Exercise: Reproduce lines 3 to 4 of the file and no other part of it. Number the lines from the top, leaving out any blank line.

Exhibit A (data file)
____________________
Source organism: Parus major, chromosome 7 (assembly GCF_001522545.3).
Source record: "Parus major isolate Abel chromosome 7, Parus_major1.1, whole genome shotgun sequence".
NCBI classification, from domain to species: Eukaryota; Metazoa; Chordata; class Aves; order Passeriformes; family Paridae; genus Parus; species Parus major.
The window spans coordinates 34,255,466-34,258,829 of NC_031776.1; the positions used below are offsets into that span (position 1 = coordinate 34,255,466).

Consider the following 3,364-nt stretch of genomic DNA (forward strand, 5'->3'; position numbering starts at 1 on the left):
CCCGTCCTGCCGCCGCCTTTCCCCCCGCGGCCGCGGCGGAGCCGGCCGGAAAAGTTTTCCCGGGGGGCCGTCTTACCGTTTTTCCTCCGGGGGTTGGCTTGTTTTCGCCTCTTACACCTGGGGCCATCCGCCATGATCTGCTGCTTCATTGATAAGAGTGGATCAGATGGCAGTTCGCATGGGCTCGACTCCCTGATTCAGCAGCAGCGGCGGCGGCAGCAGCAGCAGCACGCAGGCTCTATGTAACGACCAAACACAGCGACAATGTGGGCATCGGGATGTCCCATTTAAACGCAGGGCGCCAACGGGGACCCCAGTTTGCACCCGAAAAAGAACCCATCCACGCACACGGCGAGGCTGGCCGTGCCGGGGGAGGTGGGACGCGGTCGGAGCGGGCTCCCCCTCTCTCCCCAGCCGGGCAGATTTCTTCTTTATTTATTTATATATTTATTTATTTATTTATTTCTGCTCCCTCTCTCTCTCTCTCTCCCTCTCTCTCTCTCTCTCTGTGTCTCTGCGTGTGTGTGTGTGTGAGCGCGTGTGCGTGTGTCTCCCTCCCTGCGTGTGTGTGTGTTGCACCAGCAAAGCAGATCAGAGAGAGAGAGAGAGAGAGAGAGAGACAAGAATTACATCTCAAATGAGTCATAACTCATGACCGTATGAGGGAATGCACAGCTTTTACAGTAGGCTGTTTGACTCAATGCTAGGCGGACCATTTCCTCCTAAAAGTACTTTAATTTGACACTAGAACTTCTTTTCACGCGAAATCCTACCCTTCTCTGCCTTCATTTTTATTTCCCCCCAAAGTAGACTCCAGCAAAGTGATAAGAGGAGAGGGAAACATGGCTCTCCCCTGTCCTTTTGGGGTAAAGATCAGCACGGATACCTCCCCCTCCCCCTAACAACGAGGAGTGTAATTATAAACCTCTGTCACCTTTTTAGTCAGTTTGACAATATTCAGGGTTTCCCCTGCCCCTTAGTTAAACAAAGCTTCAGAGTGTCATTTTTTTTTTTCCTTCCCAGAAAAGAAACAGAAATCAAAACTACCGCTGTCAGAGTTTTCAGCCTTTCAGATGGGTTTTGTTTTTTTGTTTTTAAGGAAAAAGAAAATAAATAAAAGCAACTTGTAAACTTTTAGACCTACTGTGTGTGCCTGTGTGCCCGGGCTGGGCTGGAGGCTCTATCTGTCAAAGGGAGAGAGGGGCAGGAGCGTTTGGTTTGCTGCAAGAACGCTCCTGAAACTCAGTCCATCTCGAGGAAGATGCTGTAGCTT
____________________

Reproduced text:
NCBI classification, from domain to species: Eukaryota; Metazoa; Chordata; class Aves; order Passeriformes; family Paridae; genus Parus; species Parus major.
The window spans coordinates 34,255,466-34,258,829 of NC_031776.1; the positions used below are offsets into that span (position 1 = coordinate 34,255,466).